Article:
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The lowest U.S. employment rate in 18 years hasn't done much to lift wages, but the difficulty of finding workers is having one effect: convincing companies to stop testing job candidates for marijuana.

Caesars Entertainment made headlines this week for its decision to opt out of screening potential hires for pot use, with the casino operator implementing the policy nationwide, a spokesman confirmed, adding: "It was one factor disqualifying a lot of good people."

While garnering attention in recent days, the spokesperson said the policy has actually been in place since the end of 2016. AutoNation, the country's biggest auto dealership chain, also quietly made the move more than two years ago, the company's CEO told Bloomberg in January.

Caesars will continue testing for cannabis use for jobs, such as drivers, where federal rules mandate screening for marijuana. "We still test for pot -- and other drugs -- if we believe an employee is high on the job," the spokesman said.

The rules at Caesars potentially impact tens of thousands of workers, given it employs some 63,000 people in 13 states. About half of Caesars' workforce reside in Nevada, where voters legalized recreational pot use, starting in January 2017.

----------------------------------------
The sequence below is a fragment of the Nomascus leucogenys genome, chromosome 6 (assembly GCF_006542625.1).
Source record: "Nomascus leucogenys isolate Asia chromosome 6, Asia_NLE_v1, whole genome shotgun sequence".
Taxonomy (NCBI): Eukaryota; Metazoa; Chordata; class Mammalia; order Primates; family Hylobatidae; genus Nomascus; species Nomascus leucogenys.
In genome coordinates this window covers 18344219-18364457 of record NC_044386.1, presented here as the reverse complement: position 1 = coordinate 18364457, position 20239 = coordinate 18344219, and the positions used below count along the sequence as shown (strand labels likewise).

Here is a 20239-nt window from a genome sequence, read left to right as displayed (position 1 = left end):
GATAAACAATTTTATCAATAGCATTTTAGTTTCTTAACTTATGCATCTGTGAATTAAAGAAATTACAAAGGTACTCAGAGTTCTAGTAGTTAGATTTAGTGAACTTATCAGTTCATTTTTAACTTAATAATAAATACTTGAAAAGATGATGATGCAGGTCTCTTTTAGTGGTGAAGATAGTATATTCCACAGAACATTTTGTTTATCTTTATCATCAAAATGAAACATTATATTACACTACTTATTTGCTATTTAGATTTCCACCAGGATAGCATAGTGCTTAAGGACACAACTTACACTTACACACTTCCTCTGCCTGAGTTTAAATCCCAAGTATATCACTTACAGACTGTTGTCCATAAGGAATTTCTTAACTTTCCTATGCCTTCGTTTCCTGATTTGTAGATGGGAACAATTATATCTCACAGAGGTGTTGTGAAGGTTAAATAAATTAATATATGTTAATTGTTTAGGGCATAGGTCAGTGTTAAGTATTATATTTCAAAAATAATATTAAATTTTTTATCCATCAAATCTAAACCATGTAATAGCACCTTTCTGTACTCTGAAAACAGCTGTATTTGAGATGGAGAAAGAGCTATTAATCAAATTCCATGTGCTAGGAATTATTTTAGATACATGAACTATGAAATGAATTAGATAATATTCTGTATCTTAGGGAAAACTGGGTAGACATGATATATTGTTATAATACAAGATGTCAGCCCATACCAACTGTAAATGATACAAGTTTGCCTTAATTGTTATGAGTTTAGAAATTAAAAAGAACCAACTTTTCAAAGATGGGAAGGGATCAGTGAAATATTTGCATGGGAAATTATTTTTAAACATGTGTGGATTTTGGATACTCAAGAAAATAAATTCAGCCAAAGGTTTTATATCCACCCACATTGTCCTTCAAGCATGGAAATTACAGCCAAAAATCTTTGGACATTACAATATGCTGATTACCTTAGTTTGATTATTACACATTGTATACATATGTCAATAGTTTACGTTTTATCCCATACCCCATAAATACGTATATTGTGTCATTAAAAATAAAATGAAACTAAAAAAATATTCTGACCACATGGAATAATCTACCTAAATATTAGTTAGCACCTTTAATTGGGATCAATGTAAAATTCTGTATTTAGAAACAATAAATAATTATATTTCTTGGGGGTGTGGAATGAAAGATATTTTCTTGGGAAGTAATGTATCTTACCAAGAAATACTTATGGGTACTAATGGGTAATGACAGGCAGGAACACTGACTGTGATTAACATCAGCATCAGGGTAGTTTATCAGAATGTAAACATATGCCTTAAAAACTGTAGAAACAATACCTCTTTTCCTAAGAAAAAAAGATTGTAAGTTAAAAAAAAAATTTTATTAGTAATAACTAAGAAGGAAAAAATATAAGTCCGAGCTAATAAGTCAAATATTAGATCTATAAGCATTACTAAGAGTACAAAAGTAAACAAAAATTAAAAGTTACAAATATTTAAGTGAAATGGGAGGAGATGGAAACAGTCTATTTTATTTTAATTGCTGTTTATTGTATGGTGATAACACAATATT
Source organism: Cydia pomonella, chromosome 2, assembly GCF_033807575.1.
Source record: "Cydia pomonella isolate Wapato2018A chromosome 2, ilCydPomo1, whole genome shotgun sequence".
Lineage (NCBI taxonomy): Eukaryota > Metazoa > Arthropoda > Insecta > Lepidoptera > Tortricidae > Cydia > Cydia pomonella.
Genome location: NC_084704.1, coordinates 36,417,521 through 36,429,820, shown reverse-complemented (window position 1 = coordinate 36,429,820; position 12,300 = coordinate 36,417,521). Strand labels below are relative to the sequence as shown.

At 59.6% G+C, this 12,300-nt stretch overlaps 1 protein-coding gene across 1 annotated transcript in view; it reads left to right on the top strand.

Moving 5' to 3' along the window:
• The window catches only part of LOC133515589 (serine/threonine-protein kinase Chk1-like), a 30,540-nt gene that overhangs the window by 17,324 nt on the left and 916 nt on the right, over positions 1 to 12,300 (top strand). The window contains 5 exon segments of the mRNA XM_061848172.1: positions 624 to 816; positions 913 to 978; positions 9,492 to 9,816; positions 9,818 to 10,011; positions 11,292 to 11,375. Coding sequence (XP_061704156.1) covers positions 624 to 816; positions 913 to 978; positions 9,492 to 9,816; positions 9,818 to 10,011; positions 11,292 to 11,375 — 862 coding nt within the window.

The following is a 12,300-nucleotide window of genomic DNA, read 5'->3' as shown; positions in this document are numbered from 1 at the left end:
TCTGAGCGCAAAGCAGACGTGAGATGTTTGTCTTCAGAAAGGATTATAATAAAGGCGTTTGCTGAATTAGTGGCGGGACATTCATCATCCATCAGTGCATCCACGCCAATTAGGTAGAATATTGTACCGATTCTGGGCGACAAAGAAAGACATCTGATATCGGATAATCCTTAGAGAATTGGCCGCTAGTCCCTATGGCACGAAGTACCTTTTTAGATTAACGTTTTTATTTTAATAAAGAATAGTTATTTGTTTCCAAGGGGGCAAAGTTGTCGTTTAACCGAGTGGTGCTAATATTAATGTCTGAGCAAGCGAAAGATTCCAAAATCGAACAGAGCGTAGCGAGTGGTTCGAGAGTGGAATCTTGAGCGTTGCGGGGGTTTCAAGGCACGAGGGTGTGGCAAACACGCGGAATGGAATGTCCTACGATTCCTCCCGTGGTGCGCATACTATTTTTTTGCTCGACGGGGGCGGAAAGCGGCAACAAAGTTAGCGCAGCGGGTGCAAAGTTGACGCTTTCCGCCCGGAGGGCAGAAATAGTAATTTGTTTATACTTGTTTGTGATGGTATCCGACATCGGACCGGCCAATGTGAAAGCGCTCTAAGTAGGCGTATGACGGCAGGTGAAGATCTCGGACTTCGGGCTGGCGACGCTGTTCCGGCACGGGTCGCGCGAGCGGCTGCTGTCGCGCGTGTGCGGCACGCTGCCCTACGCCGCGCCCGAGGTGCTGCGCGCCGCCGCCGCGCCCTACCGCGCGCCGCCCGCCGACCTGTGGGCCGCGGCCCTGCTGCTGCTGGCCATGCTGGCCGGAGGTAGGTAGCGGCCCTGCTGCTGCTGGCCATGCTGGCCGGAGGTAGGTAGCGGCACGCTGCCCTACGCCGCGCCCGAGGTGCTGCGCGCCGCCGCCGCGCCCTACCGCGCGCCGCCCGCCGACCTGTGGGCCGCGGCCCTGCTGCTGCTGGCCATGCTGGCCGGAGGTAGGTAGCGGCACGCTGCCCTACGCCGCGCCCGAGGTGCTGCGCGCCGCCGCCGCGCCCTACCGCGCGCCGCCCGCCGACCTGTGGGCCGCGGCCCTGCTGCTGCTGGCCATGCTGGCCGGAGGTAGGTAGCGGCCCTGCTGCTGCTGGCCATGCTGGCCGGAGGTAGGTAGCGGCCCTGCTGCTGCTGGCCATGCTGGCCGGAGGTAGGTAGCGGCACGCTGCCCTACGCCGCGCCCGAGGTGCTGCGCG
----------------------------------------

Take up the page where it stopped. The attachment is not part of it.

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The less stringent stance toward marijuana use, at least off the job, comes as businesses struggle to hire workers. U.S. employers advertising 6.6 million open jobs in March, up 7.8 percent from February and the highest count since the Department of Labor starting compiling the data in December 2000.

In Nevada, positive tests for marijuana use increased 43 percent last year in the state, according to data released by Quest Diagnostics, one of the biggest drug-testing labs in the country. Overall, 2.6 percent of workers tested by Quest tested positive for marijuana.

Employers in Colorado and Washington, the states where recreational use of pot has been legal the longest, have lower rates of including marijuana in drug tests, according to Barry Sample, Quest's senior director, science and technology. Last year, 98.4 percent of all urine drug tests conducted for employers nationwide included marijuana, versus 96.2 percent in Colorado and 97 percent in Washington.

"In the states that have more recently enacted recreational use statutes, it is still too early tell what will happen with testing patterns," Sample said in emailed statement.

The shift away from marijuana testing is expected to pick up as more states legalize cannabis for recreational use. About 30 states already allow medical use of the drug, according to the National Conference of State Legislatures.

Surveys conducted by the Federal Reserve last year found employers relaying experienced or qualified employees, some citing candidates' inability to pass drug tests" as among the factors making hiring more difficult.

In Maine, employers are effectively barred from testing job prospects for marijuana, a provision that took effect in February as part of the state's recreational marijuana law. 

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